If you are unfamiliar with the keto diet, the name may confuse you, but keto flu is not a real disease and has nothing to do with the common flu.
The only reason to use this nomenclature is the symptoms of this condition that accompanies the process of entering ketosis.
This happens when your body stops using glucose as an energy source and starts processing fats and producing ketones for that purpose.
The temporary change in well-being is due to a significant reduction in carbohydrate consumption.
What is keto flu?
Keto flu is the body’s response to the use of fats to produce ketones. This process confuses your body and therefore you may feel bad when you enter a state of ketosis. Simply put, you feel the effects of a lack of carbs.
It is also worth mentioning that keto flu is not a phenomenon you can read about in scientific articles or medical journals. You will probably hear about it from other people on a ketogenic diet or through social media.
Despite these symptoms, which can range from mild to moderate, be patient – the list of benefits of a ketogenic diet is long and promising.
What causes keto flu?
There are several reasons for this side effect of the keto diet. Here, your body switches from using carbohydrates as an energy source to using fats to produce ketone bodies. Insulin levels also drop during this time, causing the kidneys to work overtime. Therefore, among other side effects, you may urinate more often than usual.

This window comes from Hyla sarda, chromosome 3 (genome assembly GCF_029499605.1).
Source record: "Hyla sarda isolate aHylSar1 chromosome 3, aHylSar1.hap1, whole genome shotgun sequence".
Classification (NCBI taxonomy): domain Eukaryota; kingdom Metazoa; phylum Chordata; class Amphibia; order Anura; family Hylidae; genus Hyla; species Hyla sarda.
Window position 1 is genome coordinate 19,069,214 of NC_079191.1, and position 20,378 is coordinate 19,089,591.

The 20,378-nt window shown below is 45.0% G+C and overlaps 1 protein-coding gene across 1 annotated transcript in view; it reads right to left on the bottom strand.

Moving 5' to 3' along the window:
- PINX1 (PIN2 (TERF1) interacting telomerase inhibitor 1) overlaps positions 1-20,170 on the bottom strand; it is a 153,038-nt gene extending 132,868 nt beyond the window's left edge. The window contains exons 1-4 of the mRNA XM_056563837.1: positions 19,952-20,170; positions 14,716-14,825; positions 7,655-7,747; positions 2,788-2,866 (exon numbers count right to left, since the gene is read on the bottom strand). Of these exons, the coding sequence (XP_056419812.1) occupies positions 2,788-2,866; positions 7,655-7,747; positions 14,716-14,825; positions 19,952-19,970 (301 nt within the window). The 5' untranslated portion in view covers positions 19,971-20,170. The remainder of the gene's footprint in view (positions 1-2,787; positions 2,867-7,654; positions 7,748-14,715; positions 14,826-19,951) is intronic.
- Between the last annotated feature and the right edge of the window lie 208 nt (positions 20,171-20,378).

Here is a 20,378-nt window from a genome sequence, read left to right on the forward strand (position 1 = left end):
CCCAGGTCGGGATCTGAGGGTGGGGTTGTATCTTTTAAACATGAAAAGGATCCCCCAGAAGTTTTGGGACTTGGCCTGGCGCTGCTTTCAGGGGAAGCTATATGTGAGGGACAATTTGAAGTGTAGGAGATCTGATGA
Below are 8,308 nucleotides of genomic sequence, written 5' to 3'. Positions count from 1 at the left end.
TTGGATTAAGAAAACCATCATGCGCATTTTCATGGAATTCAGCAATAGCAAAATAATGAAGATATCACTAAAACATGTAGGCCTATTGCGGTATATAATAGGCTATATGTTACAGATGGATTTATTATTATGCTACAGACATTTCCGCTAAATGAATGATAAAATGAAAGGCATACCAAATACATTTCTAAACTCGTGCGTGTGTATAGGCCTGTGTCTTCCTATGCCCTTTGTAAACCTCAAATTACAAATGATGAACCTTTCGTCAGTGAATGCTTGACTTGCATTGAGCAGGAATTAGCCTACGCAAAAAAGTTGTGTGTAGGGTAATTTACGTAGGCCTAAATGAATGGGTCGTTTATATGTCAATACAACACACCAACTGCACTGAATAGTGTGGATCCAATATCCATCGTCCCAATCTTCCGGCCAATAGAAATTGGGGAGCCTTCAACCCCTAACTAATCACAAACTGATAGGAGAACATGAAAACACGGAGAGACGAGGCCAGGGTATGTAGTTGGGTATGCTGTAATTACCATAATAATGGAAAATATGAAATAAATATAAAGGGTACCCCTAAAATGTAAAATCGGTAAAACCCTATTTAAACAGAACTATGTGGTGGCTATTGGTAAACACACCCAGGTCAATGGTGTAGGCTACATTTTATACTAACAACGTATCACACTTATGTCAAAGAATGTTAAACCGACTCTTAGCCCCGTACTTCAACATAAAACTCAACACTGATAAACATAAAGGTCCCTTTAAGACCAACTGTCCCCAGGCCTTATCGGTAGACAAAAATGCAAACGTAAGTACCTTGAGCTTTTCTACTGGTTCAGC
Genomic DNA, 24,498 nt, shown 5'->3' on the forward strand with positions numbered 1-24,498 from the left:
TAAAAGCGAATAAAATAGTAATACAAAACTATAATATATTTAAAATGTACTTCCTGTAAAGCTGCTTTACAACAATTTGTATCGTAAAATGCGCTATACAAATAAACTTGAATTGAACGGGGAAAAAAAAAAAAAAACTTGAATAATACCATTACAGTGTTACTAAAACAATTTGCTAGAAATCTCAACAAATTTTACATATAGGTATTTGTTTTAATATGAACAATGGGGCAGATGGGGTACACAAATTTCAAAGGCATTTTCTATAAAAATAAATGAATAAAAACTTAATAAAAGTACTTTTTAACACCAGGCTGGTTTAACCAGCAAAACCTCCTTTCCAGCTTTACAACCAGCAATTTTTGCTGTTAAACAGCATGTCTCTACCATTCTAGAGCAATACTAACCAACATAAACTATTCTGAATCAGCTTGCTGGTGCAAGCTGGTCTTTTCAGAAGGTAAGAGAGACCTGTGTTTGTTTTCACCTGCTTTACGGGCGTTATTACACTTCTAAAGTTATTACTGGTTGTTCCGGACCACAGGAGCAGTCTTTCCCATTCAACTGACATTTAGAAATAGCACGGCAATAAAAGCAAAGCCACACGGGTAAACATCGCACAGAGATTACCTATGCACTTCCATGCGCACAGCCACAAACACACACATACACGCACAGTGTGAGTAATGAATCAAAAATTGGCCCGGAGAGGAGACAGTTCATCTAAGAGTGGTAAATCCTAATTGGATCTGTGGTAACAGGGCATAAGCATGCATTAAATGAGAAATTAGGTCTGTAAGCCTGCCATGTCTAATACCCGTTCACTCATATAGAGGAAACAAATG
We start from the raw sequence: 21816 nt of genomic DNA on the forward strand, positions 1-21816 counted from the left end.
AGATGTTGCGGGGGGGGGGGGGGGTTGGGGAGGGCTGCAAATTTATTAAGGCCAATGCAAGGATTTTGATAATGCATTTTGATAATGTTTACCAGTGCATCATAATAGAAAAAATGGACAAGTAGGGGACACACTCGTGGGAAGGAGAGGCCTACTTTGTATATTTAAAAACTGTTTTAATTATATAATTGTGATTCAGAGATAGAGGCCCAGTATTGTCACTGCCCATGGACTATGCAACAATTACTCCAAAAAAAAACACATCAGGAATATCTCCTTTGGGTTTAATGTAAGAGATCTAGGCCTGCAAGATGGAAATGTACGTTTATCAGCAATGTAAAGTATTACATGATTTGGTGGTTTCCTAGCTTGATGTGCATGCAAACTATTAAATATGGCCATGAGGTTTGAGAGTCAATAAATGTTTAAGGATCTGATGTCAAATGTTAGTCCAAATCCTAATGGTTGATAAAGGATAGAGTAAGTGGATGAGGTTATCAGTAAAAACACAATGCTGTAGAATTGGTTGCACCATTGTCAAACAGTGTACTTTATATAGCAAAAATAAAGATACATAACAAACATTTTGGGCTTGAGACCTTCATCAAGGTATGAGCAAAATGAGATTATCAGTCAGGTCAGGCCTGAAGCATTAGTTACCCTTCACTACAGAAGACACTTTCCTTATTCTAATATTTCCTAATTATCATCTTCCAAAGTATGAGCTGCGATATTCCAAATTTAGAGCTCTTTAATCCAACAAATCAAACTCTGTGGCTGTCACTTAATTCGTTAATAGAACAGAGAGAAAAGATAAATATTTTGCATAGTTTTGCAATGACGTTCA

Some additional causes of keto flu may include transient low blood sugar due to reduced sugar and carbohydrate intake, as well as mineral deficiencies and changes in electrolyte balance. Fortunately, these effects do not last long.
People who have recently been on a keto diet should know that these symptoms will only last for about a week.
You may also notice a number of digestive problems, such as constipation or diarrhea, which are mainly due to your body adapting to eating nutritious foods high in fat.
To alleviate these symptoms, make sure you eat enough foods rich in fiber. Good sources of fiber are avocados, chia seeds, flax seeds, pumpkin seeds, leafy vegetables and cruciferous vegetables.
What are the symptoms of keto flu?
The ketogenic diet has a number of health benefits, including positive effects on some research-supported health conditions.
However, all these benefits do not come without inconvenience.
Keto flu symptoms:
- Muscle aches
- Stomach ache
- Bad breath
- Sleep disorders
- Mood swings
- Poor concentration
- Brain nebula
How long does keto flu last?
Keto flu usually starts about 24-48 hours after a carb restriction. For most people, it takes about a week, and very rare are cases where beginners on a ketogenic diet have to deal with side effects for up to a month.
It all depends on several factors, such as your genetic predisposition – some people who switch to keto have never had keto flu.
However, it all depends on your metabolic flexibility and how quickly your body can switch and adapt to new metabolic conditions.
How to get rid of keto flu?
Most of the time, the symptoms of keto flu disappear within a week. However, some people need a little more time to shift their metabolism to using fat as their main source of energy instead of glucose.
1. Drink more water